Mediterranean, or Spanish, style homes emerged and grew in popularity in the US in the 20’s and 30’s. Movies would feature sprawling properties that invoked tropical, beachside getaways and were associated strongly with the wealthy. Mediterranean homes embody the characteristics of homes built in that area of the world with Italian, Greek, and Spanish influences on the home’s style and structure, and are designed to let breezes pass easily through.
Mediterranean Style Siding
Mediterranean homes work best in warmer, southern climates and typically feature stucco instead of brick or vinyl siding. Depending on the color of the clay, colors range from white or beige to rich oranges and browns. The use of stucco is due to the ease of building in warmer climates.
Mediterranean Style Roofing
It’s commonly accepted that a Mediterranean home isn’t a Mediterranean style if it doesn’t have a tiled roof. This is an extremely important feature in this style home as most buildings in the Mediterranean utilize terracotta roof shingles. This is because they last for centuries. While tile roofs are delicate and subject to damage from focused pressure, the risk of inclement weather is low in these areas. The drier climates mean less rainfall and lowered risk of damage to the tile shingles.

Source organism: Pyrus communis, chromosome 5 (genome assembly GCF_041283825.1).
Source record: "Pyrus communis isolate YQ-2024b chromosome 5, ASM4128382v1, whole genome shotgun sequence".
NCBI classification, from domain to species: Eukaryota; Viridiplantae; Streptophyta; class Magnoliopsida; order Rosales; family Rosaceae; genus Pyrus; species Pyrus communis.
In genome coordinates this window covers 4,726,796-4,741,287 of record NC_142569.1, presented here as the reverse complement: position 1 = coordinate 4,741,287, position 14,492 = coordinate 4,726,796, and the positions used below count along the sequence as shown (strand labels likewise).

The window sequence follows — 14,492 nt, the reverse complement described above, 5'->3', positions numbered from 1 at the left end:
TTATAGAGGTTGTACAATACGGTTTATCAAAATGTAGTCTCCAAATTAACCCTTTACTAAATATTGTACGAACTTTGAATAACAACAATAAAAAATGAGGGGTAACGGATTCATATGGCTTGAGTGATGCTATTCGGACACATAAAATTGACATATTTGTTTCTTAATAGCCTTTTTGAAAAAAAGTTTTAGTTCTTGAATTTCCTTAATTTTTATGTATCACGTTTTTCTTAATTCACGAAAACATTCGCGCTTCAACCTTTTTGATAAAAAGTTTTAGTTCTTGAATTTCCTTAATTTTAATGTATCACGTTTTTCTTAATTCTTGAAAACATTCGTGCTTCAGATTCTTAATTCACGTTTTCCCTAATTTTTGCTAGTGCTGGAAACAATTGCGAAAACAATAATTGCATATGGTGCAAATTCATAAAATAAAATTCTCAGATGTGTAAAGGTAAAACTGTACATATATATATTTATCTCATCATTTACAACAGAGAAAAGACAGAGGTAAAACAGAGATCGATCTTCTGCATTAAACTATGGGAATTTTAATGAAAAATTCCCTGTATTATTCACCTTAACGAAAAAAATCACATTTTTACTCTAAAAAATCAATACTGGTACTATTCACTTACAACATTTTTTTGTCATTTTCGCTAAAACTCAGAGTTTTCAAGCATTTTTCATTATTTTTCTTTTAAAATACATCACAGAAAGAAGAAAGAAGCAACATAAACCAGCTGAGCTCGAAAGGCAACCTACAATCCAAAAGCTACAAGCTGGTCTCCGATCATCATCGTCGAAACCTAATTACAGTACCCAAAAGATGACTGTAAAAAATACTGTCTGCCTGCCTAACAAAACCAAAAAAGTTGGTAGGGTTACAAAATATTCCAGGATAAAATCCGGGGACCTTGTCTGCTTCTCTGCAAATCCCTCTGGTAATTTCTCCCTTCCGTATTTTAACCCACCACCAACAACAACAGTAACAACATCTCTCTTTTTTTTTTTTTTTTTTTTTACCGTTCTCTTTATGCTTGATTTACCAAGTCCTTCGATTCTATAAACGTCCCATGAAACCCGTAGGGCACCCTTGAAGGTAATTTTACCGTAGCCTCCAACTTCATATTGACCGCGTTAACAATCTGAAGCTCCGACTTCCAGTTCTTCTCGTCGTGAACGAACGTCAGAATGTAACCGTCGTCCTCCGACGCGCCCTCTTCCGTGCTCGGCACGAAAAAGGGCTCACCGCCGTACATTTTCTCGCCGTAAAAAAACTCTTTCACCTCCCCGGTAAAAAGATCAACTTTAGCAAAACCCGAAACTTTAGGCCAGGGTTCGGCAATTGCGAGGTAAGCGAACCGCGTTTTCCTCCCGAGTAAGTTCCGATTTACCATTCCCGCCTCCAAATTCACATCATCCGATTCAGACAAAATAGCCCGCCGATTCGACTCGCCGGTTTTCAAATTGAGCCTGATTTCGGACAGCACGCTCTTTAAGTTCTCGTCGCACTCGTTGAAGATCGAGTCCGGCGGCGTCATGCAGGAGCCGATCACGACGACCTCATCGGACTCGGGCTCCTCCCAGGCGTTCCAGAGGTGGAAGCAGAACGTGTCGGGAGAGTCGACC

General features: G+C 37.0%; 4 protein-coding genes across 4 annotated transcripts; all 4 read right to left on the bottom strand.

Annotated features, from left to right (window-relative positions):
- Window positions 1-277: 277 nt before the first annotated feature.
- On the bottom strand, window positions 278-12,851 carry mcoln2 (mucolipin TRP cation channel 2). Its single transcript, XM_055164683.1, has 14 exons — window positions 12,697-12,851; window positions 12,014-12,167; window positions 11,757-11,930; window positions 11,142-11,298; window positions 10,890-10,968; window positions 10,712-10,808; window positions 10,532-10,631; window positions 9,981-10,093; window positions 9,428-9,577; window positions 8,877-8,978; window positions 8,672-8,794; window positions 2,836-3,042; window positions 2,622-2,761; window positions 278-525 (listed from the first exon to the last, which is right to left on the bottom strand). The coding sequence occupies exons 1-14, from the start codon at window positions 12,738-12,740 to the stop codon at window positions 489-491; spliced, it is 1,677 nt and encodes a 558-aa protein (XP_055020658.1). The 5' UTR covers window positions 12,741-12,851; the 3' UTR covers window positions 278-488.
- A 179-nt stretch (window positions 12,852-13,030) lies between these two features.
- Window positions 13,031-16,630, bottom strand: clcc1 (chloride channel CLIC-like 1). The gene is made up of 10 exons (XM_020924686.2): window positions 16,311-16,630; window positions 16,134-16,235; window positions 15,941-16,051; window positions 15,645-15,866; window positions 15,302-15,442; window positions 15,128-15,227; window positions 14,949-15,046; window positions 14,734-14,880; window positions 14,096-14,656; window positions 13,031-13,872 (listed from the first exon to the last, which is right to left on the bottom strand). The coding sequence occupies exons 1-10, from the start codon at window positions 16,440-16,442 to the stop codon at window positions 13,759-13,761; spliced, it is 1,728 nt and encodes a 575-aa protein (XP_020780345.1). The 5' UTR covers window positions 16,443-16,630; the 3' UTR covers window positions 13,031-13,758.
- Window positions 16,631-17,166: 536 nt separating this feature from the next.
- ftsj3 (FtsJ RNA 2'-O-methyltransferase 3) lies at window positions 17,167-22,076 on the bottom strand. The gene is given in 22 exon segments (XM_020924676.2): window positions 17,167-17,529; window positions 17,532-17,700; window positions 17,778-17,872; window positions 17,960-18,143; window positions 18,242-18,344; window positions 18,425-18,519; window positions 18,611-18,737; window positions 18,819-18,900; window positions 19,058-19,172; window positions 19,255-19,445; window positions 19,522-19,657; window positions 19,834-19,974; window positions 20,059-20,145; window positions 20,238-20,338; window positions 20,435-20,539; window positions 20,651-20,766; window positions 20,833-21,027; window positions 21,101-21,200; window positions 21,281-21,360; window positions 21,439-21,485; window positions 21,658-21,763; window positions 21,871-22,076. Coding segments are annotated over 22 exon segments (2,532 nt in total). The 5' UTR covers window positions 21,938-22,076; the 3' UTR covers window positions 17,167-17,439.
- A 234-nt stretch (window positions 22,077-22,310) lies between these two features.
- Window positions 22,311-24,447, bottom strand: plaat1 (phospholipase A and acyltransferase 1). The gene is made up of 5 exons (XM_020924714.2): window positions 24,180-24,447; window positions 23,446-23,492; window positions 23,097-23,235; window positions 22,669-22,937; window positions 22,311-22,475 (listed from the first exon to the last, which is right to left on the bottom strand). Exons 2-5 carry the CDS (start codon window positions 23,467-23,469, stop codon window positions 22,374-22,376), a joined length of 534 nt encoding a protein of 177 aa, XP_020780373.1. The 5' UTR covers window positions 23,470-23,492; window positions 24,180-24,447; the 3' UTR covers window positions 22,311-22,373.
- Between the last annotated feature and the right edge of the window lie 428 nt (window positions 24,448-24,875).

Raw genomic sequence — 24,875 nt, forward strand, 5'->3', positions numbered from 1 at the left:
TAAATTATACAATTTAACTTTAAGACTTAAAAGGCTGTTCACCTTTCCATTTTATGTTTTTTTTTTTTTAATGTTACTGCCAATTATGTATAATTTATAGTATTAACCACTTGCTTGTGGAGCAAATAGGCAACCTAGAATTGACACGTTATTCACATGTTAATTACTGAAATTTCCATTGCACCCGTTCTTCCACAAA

Mediterranean Windows and Doors
Another identifying feature of Mediterranean homes are the large arched doors. The use of arches for doors and windows dates all the way back to Roman architecture. Using arches was revolutionary in that time due to the arch’s ability to self-support with the majority of pressure placed on a single, central point in the arch.
Mediterranean Style Accents
It’s not uncommon to see wood and wrought iron accents on Mediterranean homes. Heavy, wooden doors may feature wrought iron door knobs, knockers, or decorative accents. Windows will use iron window grills. These iron accents can also be used on terraces, porticoes, or other Mediterranean-influenced home features.
Another feature of Mediterranean homes are colored tiles and motifs. These are used both indoors and outdoors on floors or walls. They are bold and colorful, often illustrated with floral or geometric designs. The purpose for heavy use of tiling in the home is to keep feet cool in hotter climates where this style of home flourishes. Be sure to use the proper cleaning materials for different types of stone or tiled floors as some chemicals can break down the material.
Due to the use of tile or terracotta shingles, these homes are best suited for warm, dry climates. This is because wet, cold weather conditions can coat the tile in moisture and cause complications. Another consideration is coating kitchen walls with lime. This is done to let the walls breathe and prevent the growth of mold or mildew. This will need to be redone every year with a new coat.
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